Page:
A few weeks ago I discovered a little gem on You Tube in the form of 3 videos comprising a documentary about British girl group Bananarama
. It charted their origins as a group, their growth to fame and fortune in England, their U.S. breakthroughs with "Cruel Summer" and Venus", the subsequent resignation of founding member Siobhan Fahey
, the brief addition of a new third member in the form of Jacquie O'Sullivan
and how they finally carried on as a duo after she left.
Now for those of you who may be confused how I can go ga-ga over the hard rocking ladies of Sleater-Kinney
in one entry and then be frighteningly well versed in all things Banaramian, let me tell you a few things about me: neither myself nor anyone is born Punk Rock and when I was 12 I became absoulately obsessed with the 'Nanas. That love has lasted through today and I can love the hell out of a song like "Shy Boy" or "Love In The FIrst Degree" as much as I can for "Dig Me Out" or "One Beat". And if any of you have ever seen the video for "You're No Rock-n-Roll Fun"
and don't see just a slight Banaramish moment when they get to the whole 3-way split screen with the Corin, Carrie and Janet bopping around then I can't help you. I personally saw that as their little girl group tribute moment.
But back to the ladies Banana. So I watched this documentary and, aside from loving all the little tidbit interviews with the women currently (including how completely bizarre and awesome Sibobhan is and how Jacquie O'Sullivan has the best hairstyle in the universe), it was really interesting to hear about how unintentional the group was in it's early years. Everyone, including the 3 original members of Bananarama, talked about how they didn't have a clue how to be a Famous Pop Group going into it and were mainly pissing around and having a laugh. It just so happened that it caught on and they kept making records to keep up with the demand. When you see their early videos you see them laughing, goofing around, forgetting to lip sync and having a full-on blast. It's like the fountain splashing moment in the Go-Go's video for "Our Lips Are Sealed" or everyone dancing around all crazy in Cyndi Lauper's "Girls Just Want To Have Fun". No one was trying to be a vampy sex kitten or a posied and polished performer. They were having a blast doing something they loved and enjoying the ride.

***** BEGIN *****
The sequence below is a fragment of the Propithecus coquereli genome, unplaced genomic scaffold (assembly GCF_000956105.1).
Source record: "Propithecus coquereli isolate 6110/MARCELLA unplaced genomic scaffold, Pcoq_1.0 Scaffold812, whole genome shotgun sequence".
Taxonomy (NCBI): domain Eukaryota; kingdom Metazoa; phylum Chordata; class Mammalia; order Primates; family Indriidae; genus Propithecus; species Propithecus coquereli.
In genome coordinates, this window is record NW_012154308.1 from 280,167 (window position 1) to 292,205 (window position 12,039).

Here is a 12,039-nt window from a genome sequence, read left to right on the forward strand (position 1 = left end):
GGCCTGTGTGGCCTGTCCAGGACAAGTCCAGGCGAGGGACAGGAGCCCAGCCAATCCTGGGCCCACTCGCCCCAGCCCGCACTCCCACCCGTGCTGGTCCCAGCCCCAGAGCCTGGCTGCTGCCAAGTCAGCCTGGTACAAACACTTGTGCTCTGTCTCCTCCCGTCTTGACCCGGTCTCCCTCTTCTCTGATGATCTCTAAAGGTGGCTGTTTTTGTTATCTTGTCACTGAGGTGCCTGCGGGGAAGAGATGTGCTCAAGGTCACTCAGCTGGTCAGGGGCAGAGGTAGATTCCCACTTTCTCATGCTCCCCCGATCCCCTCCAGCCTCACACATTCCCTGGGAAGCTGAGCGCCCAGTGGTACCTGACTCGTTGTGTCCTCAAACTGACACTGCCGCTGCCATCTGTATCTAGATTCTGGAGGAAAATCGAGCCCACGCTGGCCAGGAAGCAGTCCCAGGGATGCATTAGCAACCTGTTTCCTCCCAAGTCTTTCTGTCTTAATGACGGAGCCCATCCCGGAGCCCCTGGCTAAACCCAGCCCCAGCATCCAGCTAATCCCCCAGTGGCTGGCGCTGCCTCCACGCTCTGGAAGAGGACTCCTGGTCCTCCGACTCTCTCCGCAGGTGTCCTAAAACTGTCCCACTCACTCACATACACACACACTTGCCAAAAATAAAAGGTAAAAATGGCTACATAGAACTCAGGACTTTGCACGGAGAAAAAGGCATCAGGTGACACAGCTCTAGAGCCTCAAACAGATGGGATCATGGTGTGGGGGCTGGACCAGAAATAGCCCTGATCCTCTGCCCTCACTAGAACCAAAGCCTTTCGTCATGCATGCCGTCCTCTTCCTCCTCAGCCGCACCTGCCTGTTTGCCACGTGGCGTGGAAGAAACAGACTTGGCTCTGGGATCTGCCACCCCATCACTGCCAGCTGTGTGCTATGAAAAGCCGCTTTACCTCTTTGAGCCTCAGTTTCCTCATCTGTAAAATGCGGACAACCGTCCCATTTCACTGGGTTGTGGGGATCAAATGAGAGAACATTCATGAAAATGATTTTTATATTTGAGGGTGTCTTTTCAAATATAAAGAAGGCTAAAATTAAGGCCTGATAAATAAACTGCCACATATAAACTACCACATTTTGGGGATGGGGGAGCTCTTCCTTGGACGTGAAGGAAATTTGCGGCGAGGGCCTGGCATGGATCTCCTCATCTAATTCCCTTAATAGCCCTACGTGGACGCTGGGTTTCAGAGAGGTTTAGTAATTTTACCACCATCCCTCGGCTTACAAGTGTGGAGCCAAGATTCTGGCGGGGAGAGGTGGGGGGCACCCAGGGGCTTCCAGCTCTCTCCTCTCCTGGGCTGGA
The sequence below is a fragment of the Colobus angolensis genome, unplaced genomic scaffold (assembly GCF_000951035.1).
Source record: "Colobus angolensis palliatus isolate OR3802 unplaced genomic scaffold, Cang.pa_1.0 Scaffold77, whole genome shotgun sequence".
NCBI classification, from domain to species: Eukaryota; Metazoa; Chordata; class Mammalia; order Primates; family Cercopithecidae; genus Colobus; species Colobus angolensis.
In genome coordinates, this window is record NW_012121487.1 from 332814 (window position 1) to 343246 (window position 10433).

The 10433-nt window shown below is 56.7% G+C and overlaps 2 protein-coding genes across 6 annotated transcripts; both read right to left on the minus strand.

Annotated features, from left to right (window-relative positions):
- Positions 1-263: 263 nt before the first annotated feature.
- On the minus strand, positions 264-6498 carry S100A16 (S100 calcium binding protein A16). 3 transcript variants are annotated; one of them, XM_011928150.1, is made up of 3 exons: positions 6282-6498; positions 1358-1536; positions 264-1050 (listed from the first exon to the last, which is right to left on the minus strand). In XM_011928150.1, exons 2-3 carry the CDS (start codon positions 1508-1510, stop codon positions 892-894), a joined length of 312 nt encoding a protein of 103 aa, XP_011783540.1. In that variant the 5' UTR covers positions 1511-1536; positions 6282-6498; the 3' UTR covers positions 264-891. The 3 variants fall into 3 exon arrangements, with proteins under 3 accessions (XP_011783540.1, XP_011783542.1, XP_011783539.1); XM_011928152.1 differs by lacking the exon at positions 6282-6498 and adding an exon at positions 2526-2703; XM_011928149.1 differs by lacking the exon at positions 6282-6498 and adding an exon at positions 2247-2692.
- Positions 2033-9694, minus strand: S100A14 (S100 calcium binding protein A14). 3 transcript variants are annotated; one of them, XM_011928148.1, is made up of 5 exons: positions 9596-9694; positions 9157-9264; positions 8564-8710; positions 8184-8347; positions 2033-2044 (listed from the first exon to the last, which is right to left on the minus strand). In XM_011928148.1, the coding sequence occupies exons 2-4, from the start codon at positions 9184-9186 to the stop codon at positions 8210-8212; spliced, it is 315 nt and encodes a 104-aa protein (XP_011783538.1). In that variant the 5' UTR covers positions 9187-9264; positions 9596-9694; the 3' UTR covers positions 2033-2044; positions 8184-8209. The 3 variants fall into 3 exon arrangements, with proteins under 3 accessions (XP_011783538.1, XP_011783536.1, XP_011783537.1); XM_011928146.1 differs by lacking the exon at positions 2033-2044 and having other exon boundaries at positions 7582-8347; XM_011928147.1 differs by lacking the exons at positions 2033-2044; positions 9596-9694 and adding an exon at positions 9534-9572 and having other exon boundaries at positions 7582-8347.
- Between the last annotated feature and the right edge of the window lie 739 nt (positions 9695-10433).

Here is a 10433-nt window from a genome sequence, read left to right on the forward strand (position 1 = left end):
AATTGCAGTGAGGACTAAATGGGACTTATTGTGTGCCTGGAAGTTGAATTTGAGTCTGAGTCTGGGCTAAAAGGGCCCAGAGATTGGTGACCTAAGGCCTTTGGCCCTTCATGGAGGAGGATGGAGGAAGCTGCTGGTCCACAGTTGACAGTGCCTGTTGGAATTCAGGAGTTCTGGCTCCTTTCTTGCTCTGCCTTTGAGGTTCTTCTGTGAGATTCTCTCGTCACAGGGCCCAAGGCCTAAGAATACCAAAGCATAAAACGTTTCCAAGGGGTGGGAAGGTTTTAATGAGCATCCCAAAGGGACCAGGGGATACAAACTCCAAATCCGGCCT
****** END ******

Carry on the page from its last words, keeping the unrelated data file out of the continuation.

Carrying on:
And that's when it occured to me: this is why pop music is so utterly suckass today. And I am not talking about "pop" in terms of catchy or hook-y music. I am talking about "pop" as an abbreviation for "popular". And I can't tell you the last time I saw someone who makes pop music today having any fun. When I see music videos for Britney, Christina, Beyonce, whoever, etc. and so on, I don't see fun. I don't see frivolity. And I certainly don't see anything that is accidental, non-caclulated or silly. I see people working so hard to create an image, to ooze sexuality out of every airbrushed orifice and to turn into a blank slate for us to project all of our fantasies and product placements onto. I even see this when I look at the current incarnation of Bananarama
with their pseudo lesbian chic poses and their Kyliewannabe songs. Which is rich considering how they existed long before Ms. Minogue ever sang over a synthesized track. It makes me sad. It makes me wish they didn't have to become that in order to continue on.
And this isn't some tirade against sexy women or anything like that. Although I could write volumes about how depressing it is to see so many young female (and male for that matter) performers being taught how to make their sexuality a consumable good as opposed to really living it and expressing in a way that was good and healthy and exciting for them. What it's about is missing a time when music felt like something created by people. Sure there are tons of indie bands and underground stuff, but even some of that is following a pattern and being created in board meetings and marketing sessions. When I was growing up it seemed like even mainstream pop music had a playfulness to it at times; an elemnt of it that wasn't so fashioned and polished and sleek. But who knows, maybe that was just the pose of the day.